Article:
HHS Announces Hefty Increase in Civil Monetary Penalties

Friday, September 23, 2016
By George F. Indest III, J.D., M.P.A., LL.M., Board Certified by The Florida Bar in Health Law

On September 16, 2016, the U.S. Health and Human Services (HHS) announced new updates that would require health care organizations to pay heftier penalties if they violate federal regulations. HHS is seeking maximum penalties and adjustments reflects multiple years of inflation.

HHS is required to publish “catch-up adjustments” under Section 4(b) of the Federal Civil Penalties Inflation Adjustment Act Improvements Act of 2015, which amended the Federal Civil Penalties Inflation Adjustment Act of 1990 to “improve the effectiveness of civil monetary penalties and to maintain their deterrent effect.”

Under the interim final rule, several civil monetary penalties—ranging from biological product recall violations to health insurers failing to provide medically necessary services—will nearly double because of decades of inflation adjustments.

New Maximum Penalties.

The new updates seek maximum penalties and reach every part of health care that works with the federal government. For example, Medicare Advantage insurers that attempt to deny or discourage people from enrolling in their plans will face a much steeper penalty than in previous years. Dozens of other updated penalties affect both Medicare and Medicaid managed-care companies.

Additionally, hospitals with more than 100 beds now face penalties of more than $103,000 if they dump patients who need emergency care, an increase from the previous penalty set at $50,000 penalty set in 1987. Ignoring the federal Stark Law's restrictions on physician self-referrals will now cost $159,089, compared with the original $100,000 amount.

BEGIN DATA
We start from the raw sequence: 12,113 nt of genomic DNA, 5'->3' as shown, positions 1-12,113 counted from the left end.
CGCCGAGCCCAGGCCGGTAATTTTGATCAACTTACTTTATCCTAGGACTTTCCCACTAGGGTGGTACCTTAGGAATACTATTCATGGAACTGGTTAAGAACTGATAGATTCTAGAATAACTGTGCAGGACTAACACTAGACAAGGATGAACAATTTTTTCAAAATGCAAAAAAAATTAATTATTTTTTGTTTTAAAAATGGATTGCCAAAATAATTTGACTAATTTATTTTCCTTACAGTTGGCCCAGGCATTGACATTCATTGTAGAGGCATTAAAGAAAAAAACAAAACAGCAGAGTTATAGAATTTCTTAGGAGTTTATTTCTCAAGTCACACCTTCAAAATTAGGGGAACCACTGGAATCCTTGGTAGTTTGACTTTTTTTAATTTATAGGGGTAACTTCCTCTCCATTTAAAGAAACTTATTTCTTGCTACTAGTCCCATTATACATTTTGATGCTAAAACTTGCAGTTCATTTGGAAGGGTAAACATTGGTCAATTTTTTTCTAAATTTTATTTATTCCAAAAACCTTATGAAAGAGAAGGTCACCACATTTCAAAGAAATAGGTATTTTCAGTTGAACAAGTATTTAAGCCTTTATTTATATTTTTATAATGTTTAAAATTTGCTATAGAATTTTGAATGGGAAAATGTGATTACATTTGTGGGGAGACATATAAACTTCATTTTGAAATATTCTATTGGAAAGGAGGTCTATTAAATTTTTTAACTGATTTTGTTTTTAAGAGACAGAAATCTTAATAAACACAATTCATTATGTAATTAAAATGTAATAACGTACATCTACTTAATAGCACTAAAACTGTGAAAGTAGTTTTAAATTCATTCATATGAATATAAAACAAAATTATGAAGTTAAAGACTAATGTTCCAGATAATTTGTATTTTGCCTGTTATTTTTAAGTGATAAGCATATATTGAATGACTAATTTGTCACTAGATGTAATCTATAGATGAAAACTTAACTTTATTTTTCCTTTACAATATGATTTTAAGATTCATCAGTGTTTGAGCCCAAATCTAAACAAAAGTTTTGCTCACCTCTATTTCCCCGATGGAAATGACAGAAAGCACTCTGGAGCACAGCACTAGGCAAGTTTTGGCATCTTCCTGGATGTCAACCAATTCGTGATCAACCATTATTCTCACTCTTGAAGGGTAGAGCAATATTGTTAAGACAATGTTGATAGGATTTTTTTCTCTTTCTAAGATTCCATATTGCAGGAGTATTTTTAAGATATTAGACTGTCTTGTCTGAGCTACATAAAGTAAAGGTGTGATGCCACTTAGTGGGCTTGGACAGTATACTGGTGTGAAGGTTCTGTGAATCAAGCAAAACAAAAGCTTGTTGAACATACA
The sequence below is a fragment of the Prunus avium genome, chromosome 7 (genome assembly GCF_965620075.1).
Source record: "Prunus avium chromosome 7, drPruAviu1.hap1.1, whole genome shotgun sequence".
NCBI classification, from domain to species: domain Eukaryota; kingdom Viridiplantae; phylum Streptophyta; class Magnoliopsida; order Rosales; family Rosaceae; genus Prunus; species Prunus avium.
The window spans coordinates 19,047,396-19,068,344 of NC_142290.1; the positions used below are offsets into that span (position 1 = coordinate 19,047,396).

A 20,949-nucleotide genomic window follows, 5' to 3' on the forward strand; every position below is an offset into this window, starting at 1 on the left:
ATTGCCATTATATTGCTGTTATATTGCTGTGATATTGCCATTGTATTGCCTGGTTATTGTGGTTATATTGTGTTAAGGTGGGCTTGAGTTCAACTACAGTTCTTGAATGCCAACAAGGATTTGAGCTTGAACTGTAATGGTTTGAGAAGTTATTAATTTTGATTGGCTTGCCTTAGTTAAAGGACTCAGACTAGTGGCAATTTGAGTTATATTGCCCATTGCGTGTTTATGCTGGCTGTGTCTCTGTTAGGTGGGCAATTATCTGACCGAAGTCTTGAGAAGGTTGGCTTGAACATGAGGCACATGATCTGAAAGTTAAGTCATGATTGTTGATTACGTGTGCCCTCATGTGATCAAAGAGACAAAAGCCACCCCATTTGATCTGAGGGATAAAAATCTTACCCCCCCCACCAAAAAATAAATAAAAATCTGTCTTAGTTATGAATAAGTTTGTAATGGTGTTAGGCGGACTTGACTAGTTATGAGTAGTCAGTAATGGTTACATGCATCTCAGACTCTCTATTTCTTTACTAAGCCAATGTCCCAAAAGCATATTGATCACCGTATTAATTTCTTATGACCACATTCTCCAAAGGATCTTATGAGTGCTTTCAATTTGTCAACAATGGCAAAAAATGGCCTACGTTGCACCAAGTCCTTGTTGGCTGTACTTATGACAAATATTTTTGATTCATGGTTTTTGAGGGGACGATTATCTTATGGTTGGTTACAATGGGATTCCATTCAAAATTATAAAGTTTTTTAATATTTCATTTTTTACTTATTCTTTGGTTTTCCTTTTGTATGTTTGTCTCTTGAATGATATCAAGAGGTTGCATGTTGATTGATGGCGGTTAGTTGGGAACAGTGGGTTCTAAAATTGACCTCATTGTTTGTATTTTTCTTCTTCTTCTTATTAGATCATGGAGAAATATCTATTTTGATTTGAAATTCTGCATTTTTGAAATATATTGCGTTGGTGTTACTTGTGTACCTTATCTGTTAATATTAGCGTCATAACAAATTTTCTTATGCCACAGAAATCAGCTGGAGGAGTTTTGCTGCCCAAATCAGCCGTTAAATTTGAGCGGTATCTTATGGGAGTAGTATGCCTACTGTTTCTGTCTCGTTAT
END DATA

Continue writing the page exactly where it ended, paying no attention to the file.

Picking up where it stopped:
HHS also updated its civil fraud penalties to reflect the annual adjustment for inflation.

The rule noted the new maximum penalties apply to any fines assessed after Aug. 1, 2016, as well as all penalties stemming from violations that took place after Nov. 2, 2015.

Click here to read the interim final rule.

To learn more on civil monetary penalties, click here to read one of our prior blogs.

Contact Experienced Health Law Attorneys.

The Health Law Firm routinely represents pharmacists, pharmacies, physicians, nurses and other health providers in investigations, regulatory matters, licensing issues, litigation, inspections and audits involving the DEA, Department of Health (DOH) and other law enforcement agencies. Its attorneys include those who are board certified by The Florida Bar in Health Law as well as licensed health professionals who are also attorneys.

To contact The Health Law Firm, please call (407) 331-6620 or (850) 439-1001 and visit our website at www.TheHealthLawFirm.com.


Herman, Bob. “HHS hikes civil money penalties.” Modern Healthcare. (September 6, 2016). Web.

Elgatian, Elaine. “HHS hikes civil monetary penalties.” Bloomburg BNA. (September 6, 2016). Web.

About the Author: George F. Indest III, J.D., M.P.A., LL.M., is Board Certified by The Florida Bar in Health Law.  He is the President and Managing Partner of The Health Law Firm, which has a national practice.  Its main office is in the Orlando, Florida, area.  www.TheHealthLawFirm.com  The Health Law Firm, 1101 Douglas Ave., Altamonte Springs, FL 32714, Phone: (407) 331-6620.

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“The Health Law Firm” is a registered fictitious business name of George F. Indest III, P.A. – The Health Law Firm, a Florida professional service corporation, since 1999.
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